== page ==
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“Fees” vs. “taxes” – what’s the difference?

The Castle Pines Connection recently published an article on our website regarding franchise fee agreements between the city of Castle Pines North (CPN) and local utility providers, causing residents to take a closer look at their utility bills and make note of these additional fees. One Castle Pines North resident wrote in and stated, “My checkbook cannot tell the difference between a tax and a fee; it is money out of my pocket either way.”

So what really is the difference between a tax and a fee? The abridged, layman’s version is that taxes are paid in exchange for government services that are supposed to help everyone, whether you choose to receive the benefit or not. Fees, on the other hand, are paid in exchange for services that directly help a specific person, and you have a choice whether or not to participate in that service (cable TV, for example).

The other major difference is that, unlike a tax, the discussions and negotiations for franchise fees are done behind closed doors with the utility providers and city officials, and do not require approval of its citizens. Colorado State Statute (TABOR*) requires taxes to be voted on and approved by the people.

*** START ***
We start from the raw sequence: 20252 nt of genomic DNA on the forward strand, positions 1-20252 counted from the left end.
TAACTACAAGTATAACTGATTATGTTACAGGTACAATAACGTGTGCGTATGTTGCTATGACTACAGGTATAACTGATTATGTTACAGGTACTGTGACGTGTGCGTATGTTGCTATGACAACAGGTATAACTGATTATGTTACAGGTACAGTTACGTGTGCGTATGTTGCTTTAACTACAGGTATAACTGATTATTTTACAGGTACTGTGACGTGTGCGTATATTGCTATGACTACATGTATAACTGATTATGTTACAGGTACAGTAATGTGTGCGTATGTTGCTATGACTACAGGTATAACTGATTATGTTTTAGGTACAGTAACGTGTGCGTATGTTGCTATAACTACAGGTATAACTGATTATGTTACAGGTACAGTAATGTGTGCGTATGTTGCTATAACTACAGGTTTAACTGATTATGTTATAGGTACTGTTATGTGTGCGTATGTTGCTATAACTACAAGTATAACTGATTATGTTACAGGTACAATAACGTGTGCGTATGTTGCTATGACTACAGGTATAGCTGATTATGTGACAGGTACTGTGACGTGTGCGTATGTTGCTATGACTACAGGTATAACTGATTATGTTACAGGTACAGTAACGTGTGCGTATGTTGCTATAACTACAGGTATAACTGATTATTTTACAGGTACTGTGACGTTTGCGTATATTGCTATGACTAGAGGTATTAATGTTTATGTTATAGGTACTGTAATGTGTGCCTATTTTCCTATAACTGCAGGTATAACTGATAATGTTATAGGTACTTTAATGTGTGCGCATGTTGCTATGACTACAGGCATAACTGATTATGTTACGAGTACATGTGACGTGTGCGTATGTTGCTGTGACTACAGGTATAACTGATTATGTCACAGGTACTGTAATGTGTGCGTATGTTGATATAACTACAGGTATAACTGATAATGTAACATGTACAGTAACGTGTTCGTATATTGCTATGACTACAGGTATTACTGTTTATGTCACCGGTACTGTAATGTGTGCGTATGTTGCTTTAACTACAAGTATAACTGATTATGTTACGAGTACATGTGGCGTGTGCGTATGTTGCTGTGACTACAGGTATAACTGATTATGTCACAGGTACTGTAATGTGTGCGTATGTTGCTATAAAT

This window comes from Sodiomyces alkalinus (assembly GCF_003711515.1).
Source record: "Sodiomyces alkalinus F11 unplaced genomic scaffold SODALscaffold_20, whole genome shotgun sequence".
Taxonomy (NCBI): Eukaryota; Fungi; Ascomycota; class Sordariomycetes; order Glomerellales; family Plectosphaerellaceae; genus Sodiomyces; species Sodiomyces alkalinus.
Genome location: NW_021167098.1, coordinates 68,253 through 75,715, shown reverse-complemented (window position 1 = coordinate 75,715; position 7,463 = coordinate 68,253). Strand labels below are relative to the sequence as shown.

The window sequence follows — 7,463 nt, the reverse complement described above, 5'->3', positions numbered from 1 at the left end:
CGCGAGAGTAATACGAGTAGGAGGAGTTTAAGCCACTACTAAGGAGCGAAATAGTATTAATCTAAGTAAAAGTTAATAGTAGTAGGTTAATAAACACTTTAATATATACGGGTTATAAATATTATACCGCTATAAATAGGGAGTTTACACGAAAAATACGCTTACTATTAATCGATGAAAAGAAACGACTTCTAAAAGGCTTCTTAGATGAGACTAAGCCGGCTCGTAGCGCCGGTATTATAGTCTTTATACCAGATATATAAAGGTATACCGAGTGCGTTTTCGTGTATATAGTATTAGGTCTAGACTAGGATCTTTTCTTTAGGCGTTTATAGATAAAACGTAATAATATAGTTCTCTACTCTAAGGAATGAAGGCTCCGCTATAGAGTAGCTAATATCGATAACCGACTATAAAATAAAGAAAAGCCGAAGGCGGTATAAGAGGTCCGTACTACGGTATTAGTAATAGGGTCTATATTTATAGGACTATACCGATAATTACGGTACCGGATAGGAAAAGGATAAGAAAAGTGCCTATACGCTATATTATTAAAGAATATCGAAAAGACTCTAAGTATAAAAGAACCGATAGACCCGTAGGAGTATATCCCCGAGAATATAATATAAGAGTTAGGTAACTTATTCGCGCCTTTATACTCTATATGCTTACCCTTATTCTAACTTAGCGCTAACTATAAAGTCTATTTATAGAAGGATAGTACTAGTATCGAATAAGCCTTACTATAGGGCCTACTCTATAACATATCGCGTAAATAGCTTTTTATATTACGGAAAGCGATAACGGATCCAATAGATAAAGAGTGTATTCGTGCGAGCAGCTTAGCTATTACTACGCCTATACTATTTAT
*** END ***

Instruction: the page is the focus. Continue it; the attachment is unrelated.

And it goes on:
Whether it is called a fee or a tax, and whether citizens pay it to a utility provider or directly to the city, it is ultimately the city collecting revenue to be used to provide necessary services for the city of CPN, and residents paying the bill.

Editors note: TABOR is a set of constitutional provisions Colorado voters adopted in 1992 to limit revenue growth for state and local governments in Colorado and to require that any tax increase in any state or local government (counties, cities, towns, school districts and special districts) must be approved by the voters of the affected government.



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